Second, the question of whether carriage can “fairly” be separated from certification was brought up. Here, the CAT pointed out that since Merricks, “questions arising on certification are likely to be quite technical […] and are unlikely materially to inform the outcome of any carriage dispute.” Hence, there would be no advantage in hearing both issues together. This was also the position taken by the PCRs.

Third, the CAT deliberated the “risk of delay” in collective proceedings for an application first in time, if another application emerges later.[6] As “justice delayed is justice denied”, the CAT acknowledged that it would proceed with each application “as expeditiously as it can”, which in turn leads to the “risk of a clear procedural gap emerging between the status of the application first in time and the application second in time”. With this in mind, the CAT stated that “first to file” would not in and of itself be determinative of carriage, expressing a similar scepticism to this test as in O’Higgins due to its potential “perverse incentives” for a race to the courthouse. Then again, the effort of framing a well-considered claim should not go unnoticed either. The Tribunal ended on a more practical note and cautioned that the temporal advance of the first application at one point could become difficult to catch up with for the second application.

Lastly, the Tribunal had to address Google’s opposition to the determination of the carriage dispute as a preliminary issue. The CAT was satisfied that no aspect of certification would in any way be influenced by an anterior decision on carriage, and that a hearing of carriage as a preliminary issue would be fair to the PCRs but also to Google. The danger of the carriage ruling itself resulting in potentially disruptive satellite litigation by the losing PCR was the only risk recognized by the CAT, but a risk the Tribunal deemed too theoretical for the time being to deter hearing carriage as a preliminary issue.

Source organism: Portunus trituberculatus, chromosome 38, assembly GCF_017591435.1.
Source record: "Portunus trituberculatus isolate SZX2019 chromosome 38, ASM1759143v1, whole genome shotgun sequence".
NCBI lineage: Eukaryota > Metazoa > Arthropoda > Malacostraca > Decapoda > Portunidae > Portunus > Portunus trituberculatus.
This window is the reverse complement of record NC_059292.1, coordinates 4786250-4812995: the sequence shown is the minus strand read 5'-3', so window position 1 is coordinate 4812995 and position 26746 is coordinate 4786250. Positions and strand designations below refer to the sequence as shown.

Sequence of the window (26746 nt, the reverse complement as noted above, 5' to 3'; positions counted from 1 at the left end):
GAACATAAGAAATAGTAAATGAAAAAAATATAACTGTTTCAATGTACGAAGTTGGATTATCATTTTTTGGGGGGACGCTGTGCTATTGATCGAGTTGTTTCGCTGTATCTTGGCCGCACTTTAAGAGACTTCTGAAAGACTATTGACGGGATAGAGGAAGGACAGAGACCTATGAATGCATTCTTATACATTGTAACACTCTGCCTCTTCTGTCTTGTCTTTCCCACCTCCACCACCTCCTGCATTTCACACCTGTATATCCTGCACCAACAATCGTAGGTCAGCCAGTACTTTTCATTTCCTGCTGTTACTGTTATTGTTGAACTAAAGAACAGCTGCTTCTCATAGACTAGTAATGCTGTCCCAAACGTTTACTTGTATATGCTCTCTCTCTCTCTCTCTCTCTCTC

Consequently, the CAT concluded to list a hearing of the carriage dispute “in advance of any application for certification”. According to the Tribunal’s website, the carriage dispute will be heard on 16 October 2023.

The CAT suggested that in most carriage disputes, there will be no advantage in hearing carriage with certification. Whether this prediction is vindicated remains to be seen., but it underlines the CAT readiness to refine section 47B into an efficient and manageable regime.

Johannes Nickl[7]

[1] See in this regard Rule 78(2)(c) of the Competition Appeal Tribunal Rules 2015.

[2] Michael O’Higgins FX Class Representative Limited v Barclays Bank PLC and Others [2022] CAT 16 and UK Trucks Claim Limited v Stellantis N.V. (formerly Fiat Chrysler Automobiles N.V.) and Others [2022] CAT 25.

[3] Claudio Pollack v Alphabet Inc. and Others [2023] CAT 34.

[4] [2020] CAT 9.

[5] Mastercard Incorporated & Ors v Merricks [2020] UKSC 51.

[6] Mr Pollack had filed on 30 November 2022, while Mr Arthur only filed on 29 March 2023.

[7] Doctoral Candidate at Heidelberg University, Germany.

Foto Credit: DraftSaturn15